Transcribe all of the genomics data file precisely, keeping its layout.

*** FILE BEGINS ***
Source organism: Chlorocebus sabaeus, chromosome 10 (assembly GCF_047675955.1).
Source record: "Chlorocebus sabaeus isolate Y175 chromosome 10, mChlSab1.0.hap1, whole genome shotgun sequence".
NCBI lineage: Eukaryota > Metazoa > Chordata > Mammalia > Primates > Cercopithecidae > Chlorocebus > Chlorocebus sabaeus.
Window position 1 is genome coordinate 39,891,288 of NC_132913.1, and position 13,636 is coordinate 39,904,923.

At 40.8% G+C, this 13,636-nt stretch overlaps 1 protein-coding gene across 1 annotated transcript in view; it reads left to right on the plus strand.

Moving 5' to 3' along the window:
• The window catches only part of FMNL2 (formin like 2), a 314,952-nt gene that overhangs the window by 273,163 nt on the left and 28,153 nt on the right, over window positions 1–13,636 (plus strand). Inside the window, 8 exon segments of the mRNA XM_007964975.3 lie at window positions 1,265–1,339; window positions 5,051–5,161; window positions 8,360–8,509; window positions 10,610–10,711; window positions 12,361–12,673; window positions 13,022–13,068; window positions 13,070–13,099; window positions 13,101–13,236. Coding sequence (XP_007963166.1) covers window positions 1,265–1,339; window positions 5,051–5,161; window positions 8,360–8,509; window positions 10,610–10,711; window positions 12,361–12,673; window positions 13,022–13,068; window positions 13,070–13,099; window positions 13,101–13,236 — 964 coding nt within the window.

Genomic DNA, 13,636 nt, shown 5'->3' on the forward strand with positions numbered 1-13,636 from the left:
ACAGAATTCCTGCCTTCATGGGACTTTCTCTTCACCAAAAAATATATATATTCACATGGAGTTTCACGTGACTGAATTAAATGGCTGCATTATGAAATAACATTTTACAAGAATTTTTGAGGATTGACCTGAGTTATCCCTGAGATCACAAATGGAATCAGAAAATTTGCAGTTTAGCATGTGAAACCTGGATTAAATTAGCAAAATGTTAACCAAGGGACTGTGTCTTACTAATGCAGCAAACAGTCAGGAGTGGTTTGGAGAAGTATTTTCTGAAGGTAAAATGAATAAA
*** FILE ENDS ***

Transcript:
Source organism: Chlorocebus sabaeus, chromosome 10 (assembly GCF_047675955.1).
Source record: "Chlorocebus sabaeus isolate Y175 chromosome 10, mChlSab1.0.hap1, whole genome shotgun sequence".
NCBI lineage: Eukaryota > Metazoa > Chordata > Mammalia > Primates > Cercopithecidae > Chlorocebus > Chlorocebus sabaeus.
Window position 1 is genome coordinate 39,891,288 of NC_132913.1, and position 13,636 is coordinate 39,904,923.

At 40.8% G+C, this 13,636-nt stretch overlaps 1 protein-coding gene across 1 annotated transcript in view; it reads left to right on the plus strand.

Moving 5' to 3' along the window:
• The window catches only part of FMNL2 (formin like 2), a 314,952-nt gene that overhangs the window by 273,163 nt on the left and 28,153 nt on the right, over window positions 1–13,636 (plus strand). Inside the window, 8 exon segments of the mRNA XM_007964975.3 lie at window positions 1,265–1,339; window positions 5,051–5,161; window positions 8,360–8,509; window positions 10,610–10,711; window positions 12,361–12,673; window positions 13,022–13,068; window positions 13,070–13,099; window positions 13,101–13,236. Coding sequence (XP_007963166.1) covers window positions 1,265–1,339; window positions 5,051–5,161; window positions 8,360–8,509; window positions 10,610–10,711; window positions 12,361–12,673; window positions 13,022–13,068; window positions 13,070–13,099; window positions 13,101–13,236 — 964 coding nt within the window.

Genomic DNA, 13,636 nt, shown 5'->3' on the forward strand with positions numbered 1-13,636 from the left:
ACAGAATTCCTGCCTTCATGGGACTTTCTCTTCACCAAAAAATATATATATTCACATGGAGTTTCACGTGACTGAATTAAATGGCTGCATTATGAAATAACATTTTACAAGAATTTTTGAGGATTGACCTGAGTTATCCCTGAGATCACAAATGGAATCAGAAAATTTGCAGTTTAGCATGTGAAACCTGGATTAAATTAGCAAAATGTTAACCAAGGGACTGTGTCTTACTAATGCAGCAAACAGTCAGGAGTGGTTTGGAGAAGTATTTTCTGAAGGTAAAATGAATAAA